You’ll want to interview prospective designers. Look at their portfolios, with the understanding that good designers design for their client’s need, not to show off the entire scope of their own design capabilities.

Ask them how they work. Does their work style feel right to you? How do they bill? (There tend to be three options: project billing, hourly billing, or retainer if you’re planning to use them over an extended period). A good designer will be able to evaluate your needs and offer an estimated cost range. Ask them how they bill for author’s alterations. (That’s the cost if you make a change to art direction or copy once a piece has gone through significant production).

Check their references. Ask one of their clients how well the designer delivered. Did they meet expectations? Were they flexible during the design process? Did they deliver final materials on time? Were they accessible on short notice?
When you find a good designer, keep them! Good design is essential in building, maintaining, and growing a business.
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Mark G. Auerbach is principal at Mark G. Auerbach Public Relations, a Springfield, MA, based marketing, public relations, development and events consultancy. You can find more information about Mark at Facebook and LinkedIn.

8 comments

  1. Thanks for the isights and it will be helpful material for people who wants to hire a designer.

  2. Mariah says:

    I really appreciate valuable thoughts provided here regarding choosing a graphic designer for your small business. To get best output from quality designer I'll follow the ways I learned from here. Thanks.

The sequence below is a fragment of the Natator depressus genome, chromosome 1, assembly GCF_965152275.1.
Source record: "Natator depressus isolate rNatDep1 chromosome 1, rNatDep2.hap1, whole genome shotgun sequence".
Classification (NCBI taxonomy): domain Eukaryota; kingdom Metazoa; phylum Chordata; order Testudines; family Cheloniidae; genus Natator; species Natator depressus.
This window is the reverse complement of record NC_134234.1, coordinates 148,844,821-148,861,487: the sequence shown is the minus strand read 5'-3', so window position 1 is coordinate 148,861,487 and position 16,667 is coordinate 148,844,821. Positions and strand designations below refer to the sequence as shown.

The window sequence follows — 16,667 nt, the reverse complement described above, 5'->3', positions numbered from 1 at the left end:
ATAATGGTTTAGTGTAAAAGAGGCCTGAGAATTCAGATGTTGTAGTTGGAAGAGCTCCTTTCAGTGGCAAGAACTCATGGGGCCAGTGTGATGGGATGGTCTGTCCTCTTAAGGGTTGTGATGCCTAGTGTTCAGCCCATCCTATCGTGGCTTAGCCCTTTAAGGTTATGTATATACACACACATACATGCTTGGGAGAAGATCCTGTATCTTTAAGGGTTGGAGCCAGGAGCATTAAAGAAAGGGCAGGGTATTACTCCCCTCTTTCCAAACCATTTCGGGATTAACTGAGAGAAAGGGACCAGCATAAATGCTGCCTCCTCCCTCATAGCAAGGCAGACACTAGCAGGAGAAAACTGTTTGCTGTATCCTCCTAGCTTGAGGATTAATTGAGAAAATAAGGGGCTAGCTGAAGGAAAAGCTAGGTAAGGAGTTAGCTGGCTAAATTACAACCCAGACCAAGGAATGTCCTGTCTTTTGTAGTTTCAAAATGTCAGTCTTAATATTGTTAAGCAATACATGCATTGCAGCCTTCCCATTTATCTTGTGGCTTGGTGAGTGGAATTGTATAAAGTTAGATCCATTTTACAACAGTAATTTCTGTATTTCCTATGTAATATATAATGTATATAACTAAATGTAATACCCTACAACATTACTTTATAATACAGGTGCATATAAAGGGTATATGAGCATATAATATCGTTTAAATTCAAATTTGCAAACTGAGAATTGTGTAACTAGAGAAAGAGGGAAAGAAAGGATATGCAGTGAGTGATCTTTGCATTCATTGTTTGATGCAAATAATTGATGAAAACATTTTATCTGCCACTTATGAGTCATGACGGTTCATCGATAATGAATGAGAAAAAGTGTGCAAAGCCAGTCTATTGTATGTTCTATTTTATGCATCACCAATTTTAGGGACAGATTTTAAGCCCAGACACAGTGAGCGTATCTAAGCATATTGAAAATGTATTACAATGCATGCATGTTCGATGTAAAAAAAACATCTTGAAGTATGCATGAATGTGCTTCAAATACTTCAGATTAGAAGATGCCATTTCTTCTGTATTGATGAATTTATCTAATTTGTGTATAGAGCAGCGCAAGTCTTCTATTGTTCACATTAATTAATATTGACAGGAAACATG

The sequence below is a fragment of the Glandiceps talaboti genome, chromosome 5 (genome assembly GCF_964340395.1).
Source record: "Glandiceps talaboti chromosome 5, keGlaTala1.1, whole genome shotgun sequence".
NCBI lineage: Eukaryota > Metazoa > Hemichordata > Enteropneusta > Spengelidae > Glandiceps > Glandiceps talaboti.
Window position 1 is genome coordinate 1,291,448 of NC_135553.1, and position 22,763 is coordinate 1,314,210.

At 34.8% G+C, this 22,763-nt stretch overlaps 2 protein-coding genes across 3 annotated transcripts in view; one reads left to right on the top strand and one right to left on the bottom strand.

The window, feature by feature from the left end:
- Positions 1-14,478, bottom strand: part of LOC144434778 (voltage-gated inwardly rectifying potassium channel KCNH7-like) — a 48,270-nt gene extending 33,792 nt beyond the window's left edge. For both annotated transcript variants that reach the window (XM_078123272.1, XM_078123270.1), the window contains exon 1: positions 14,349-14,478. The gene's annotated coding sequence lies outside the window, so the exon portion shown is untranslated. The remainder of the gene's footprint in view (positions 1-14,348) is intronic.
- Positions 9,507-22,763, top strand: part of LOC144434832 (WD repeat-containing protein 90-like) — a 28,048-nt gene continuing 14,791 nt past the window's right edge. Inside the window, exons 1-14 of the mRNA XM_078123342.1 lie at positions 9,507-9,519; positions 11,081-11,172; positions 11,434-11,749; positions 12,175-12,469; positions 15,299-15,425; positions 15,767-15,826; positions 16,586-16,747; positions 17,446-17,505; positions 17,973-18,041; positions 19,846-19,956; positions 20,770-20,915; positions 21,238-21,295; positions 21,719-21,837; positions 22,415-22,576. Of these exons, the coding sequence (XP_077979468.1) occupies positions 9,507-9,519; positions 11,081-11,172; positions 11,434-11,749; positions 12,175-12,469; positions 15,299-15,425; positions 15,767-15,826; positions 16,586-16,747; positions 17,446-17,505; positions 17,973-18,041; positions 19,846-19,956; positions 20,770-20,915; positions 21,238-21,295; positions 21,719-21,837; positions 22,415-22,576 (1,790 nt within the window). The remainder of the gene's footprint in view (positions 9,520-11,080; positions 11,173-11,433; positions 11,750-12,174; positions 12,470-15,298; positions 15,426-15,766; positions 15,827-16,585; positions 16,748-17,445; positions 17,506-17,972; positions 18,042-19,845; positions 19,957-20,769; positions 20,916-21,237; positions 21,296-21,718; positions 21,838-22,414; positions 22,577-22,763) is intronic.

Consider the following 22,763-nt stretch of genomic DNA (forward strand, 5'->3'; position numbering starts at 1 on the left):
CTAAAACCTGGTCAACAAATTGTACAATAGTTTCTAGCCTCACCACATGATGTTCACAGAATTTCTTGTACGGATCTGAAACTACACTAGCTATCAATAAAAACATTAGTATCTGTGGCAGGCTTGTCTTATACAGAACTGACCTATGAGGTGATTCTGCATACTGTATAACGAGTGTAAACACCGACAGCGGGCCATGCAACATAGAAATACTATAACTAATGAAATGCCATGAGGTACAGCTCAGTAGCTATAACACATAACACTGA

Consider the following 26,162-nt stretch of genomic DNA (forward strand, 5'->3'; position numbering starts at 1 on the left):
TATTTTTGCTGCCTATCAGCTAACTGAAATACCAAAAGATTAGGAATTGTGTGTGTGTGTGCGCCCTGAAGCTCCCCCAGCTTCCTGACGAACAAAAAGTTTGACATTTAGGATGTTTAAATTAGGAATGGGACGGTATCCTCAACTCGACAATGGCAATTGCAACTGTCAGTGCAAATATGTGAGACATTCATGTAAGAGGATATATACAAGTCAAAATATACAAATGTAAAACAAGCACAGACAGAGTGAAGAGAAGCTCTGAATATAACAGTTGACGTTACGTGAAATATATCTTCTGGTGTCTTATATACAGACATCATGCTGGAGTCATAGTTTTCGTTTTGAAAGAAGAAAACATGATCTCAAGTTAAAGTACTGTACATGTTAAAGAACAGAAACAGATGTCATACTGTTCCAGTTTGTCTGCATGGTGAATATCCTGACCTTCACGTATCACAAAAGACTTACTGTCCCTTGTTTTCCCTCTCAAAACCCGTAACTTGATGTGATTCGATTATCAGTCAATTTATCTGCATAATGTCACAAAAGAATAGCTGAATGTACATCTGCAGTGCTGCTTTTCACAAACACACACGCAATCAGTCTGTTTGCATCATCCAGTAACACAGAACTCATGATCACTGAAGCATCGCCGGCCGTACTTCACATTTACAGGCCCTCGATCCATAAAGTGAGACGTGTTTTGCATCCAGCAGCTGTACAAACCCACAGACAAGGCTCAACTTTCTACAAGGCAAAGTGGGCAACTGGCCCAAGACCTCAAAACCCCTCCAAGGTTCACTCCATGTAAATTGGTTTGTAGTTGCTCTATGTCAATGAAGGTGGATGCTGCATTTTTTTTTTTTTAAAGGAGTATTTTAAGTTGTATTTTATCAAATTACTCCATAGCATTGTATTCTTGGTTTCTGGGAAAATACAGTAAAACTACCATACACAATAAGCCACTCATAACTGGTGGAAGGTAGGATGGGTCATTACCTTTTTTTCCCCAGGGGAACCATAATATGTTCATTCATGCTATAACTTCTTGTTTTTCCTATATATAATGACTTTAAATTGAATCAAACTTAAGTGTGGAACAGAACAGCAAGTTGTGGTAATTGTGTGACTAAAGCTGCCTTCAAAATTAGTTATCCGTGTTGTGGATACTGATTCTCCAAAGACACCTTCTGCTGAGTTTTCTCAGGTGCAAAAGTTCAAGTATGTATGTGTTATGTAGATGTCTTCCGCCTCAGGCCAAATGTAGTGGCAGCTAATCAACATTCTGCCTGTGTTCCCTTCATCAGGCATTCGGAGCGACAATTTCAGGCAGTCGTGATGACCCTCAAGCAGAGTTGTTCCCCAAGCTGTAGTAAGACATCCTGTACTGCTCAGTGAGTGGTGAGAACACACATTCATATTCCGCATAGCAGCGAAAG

3. I am really impressed with this blog and the way in which you have clearly explained some fascinating facts which i have never heard and also it gives very valuable information regarding this subject.

  4. If you are running a small business and want to maximize your services then it is very important to set marketing campaign. For effective marketing it is very necessary to use social media and get direct connection with people and aware them what is going on in your industry.

  5. Seo Services says:

    Very sound crucial post you have shared here about the way to opt the right graphic designer for small business and it is very much essential to choose the right graphic designer for our small business. Sot thanks 🙂

  6. JBS Printing says:

    Great Post. I have been in the design and printing business for many years and I can tell you first hand that there is nothing more important than having a professional designer take care of your marketing material. It saves time and money in the long run and just makes your business appear that much more professional.

  7. Beneficial graphic artists possess portfolios on-line. Check out their own perform, and discover in the event that their own type works iwth together with your enterprise. Request co-workers with regard to referrals. Recommendations is a good resource.